Jamaicans making the most of overseas studies
Andrew Harris, Gleaner Writer
Don Cunningham, a graduate of Manchester High School in Jamaica, who is now director of international recruiting for the Lincoln College of Technology in the United States, believes local students should seriously consider taking advantage of the benefits of studying overseas.
Cunningham, who was speaking with The Gleaner on the first day of the United States Embassy College Fair at the Jamaica Conference Centre in downtown Kingston yesterday, noted that unlike other colleges, Lincoln does not require students to sit the Scholastic Aptitude Test (SAT).
"The world is a smaller place today and, being that Jamaicans are everywhere, it is important to do overseas studies," he said.
"My college is a technical college, and with Jamaica being a tourist destination, we need people to work in the hospitality and culinary [sectors]."
He argued that while he was not discrediting local universities, the world has seen a paradigm shift, and has become more service oriented, which makes it very important for Jamaicans to seek overseas education so they can take advantage of a range of opportunities.
Cunningham also noted that there are many Jamaican past students of Lincoln College, who are working in well-known hotels and other tourist attractions.
WORLD OF OPPORTUNITIES
Like Cunningham, Monroe College recruiting officer Patrice Henry, a Glenmuir High past student, also sought overseas education, which she now recommends to other Jamaicans.
Monroe College has received much interest from Jamaicans over the years and, according to Henry, the students have been benefiting a great deal from the experience.
There are students there on both academic and athletic scholarships, who are doing well in school activities.
"When our Dean's List and President's List come out, Jamaicans populate those lists and those students are maintaining from a 3.5 to a 4.0 GPA (grade point average)," said Henry, who noted that the college has Jamaicans doing well on both academic and athletic scholarships.
"There is this optional practical training (OPT) programme where, at the end of studies, students get one year to work in the US, and a lot of students, after internship on the OPT programme, are hired by US companies," she added. "So a lot of them get the opportunity to stay in the US and become residents."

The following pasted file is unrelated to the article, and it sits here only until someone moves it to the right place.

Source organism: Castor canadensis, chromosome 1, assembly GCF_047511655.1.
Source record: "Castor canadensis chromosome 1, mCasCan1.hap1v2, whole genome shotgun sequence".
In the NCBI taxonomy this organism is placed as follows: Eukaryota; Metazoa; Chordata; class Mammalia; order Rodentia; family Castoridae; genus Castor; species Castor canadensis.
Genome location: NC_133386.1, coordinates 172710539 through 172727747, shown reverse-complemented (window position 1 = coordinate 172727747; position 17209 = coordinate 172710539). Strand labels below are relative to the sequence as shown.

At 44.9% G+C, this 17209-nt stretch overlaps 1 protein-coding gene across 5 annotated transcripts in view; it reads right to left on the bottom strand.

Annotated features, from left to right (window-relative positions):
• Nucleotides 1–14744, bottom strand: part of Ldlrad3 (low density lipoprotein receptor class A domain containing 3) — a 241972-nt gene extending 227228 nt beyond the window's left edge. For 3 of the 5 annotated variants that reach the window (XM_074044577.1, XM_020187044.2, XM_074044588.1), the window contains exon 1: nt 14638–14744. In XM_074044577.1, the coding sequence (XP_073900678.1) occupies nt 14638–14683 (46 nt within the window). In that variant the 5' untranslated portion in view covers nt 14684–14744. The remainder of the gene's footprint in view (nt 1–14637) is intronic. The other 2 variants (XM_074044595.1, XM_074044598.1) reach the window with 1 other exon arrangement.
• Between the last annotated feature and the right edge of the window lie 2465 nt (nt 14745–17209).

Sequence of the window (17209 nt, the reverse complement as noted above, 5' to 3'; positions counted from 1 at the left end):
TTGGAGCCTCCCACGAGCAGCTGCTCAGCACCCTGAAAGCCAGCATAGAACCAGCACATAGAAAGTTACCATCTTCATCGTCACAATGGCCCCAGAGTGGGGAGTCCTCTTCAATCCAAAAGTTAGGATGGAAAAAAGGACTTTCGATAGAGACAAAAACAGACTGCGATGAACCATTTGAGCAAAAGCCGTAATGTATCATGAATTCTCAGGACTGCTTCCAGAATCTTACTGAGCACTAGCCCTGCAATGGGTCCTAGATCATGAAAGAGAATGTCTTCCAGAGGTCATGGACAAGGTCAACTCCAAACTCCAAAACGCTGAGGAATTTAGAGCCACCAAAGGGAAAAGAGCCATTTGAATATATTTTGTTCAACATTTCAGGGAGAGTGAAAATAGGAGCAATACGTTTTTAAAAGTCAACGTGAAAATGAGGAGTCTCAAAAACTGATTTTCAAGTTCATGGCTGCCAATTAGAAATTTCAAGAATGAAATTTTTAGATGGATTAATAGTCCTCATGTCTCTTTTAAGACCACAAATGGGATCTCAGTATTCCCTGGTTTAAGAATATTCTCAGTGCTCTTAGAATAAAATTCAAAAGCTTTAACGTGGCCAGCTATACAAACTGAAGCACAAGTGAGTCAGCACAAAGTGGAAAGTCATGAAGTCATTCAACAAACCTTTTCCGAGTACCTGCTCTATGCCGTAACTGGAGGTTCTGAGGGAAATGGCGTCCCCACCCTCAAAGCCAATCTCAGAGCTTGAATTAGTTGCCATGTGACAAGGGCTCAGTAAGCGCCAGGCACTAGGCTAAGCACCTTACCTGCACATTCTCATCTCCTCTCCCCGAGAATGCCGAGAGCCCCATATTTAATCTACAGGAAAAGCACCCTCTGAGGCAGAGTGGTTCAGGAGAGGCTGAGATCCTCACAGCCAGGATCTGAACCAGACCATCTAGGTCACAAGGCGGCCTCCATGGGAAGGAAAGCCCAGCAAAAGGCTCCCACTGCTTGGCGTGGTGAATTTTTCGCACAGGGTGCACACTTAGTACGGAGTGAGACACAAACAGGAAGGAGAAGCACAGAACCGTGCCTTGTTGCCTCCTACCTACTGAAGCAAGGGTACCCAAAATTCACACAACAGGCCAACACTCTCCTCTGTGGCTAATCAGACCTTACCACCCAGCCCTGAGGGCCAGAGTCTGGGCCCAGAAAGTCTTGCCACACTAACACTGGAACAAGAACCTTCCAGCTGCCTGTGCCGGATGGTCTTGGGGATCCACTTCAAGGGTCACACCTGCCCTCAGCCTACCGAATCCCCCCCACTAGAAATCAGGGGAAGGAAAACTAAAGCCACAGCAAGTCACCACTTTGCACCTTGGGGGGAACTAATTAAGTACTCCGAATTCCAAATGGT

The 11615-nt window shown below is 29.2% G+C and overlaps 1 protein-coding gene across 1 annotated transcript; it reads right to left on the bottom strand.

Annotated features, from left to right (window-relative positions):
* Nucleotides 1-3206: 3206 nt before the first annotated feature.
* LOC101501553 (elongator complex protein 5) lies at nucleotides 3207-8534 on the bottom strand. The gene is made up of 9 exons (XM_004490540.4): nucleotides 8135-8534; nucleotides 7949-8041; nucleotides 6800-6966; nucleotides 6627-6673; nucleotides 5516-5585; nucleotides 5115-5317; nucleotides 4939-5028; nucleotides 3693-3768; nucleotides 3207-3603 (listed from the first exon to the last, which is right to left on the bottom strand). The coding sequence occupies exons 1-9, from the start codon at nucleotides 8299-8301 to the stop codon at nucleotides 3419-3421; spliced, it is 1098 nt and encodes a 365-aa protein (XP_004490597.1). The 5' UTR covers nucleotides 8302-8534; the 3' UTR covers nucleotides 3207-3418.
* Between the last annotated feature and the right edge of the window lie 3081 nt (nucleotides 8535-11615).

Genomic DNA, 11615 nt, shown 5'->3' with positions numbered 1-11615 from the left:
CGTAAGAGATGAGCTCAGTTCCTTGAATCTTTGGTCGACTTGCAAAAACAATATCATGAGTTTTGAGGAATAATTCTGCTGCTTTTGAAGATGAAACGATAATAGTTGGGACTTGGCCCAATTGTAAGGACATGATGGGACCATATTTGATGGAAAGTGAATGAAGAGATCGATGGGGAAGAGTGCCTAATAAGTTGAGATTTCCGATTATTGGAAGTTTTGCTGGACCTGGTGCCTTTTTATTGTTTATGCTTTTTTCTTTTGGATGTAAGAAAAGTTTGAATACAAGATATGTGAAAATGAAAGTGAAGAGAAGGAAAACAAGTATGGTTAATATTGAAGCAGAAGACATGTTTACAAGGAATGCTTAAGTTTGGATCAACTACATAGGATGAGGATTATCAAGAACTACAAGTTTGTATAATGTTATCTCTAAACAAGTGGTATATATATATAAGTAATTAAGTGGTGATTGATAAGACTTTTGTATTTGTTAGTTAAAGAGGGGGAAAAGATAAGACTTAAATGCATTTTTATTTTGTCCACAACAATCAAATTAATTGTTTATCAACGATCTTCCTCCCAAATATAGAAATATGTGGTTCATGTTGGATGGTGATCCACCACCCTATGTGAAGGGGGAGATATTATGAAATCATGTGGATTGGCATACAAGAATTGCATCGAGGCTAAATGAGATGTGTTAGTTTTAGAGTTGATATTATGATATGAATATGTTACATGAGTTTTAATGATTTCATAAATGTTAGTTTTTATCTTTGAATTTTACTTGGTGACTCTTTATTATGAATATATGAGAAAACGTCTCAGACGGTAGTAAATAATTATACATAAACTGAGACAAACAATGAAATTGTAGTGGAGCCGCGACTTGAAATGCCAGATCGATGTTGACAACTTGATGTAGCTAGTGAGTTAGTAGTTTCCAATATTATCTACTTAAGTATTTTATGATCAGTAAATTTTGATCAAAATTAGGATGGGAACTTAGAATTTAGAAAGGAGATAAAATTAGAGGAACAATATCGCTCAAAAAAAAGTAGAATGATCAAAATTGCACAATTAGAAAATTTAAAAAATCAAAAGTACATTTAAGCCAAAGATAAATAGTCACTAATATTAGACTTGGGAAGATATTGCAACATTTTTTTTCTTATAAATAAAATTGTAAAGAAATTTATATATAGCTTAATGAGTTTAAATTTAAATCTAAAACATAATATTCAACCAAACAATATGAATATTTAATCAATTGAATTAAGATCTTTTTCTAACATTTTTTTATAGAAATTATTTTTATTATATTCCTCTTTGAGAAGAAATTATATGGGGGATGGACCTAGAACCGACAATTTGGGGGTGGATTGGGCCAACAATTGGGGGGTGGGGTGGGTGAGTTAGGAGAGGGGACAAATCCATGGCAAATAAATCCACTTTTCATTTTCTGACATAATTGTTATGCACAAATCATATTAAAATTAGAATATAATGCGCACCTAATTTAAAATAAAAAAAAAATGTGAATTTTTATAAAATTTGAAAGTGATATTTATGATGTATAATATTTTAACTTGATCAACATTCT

A number of students who turned out to the college fair said they wanted to study overseas to either get that opportunity of a change in that environment or because local universities do not offer courses they are interested in.
"I see my life in the US and my interest is in the Federal Bureau of Investigations," said 16-year-old Carees Stephens, a student of Kingston High School.
Stephens hopes to sit seven subjects in the upcoming Caribbean Secondary Education Certificate (CSEC) examinations.
For 17-year-old Dominic Saunders, who copped 10 ones in the 2014 CSEC examinations, and is obsessed with aeroplanes, studying overseas is his best option for becoming an aerospace engineer.
"I think that the overseas programmes are better in terms of what I want to do. The best programme out here is in medicine, and I have no interest in medicine," said Saunders.
"I want to go into the field of designing the planes, and so I would want to attend either Embry-Riddle Aeronautical University in Florida or Massachusetts Institute of Technology," Saunders added.
The US Embassy said the free college fair, which continues at the conference centre today from 9 a.m. to noon and from 2 p.m. to 5 p.m., offers students a unique opportunity to consult with representatives from American universities, discuss programme options, entry/matriculation requirements, financial aid and campus life.
"Additionally, there will be workshops specifically designed for guidance counsellors and sixth-form coordinators who prepare students for tertiary studies in the United States," the embassy said.
The final day of the fair will be tomorrow at the Half Moon Hotel in Montego Bay, St James, from 9 a.m. to 3 p.m.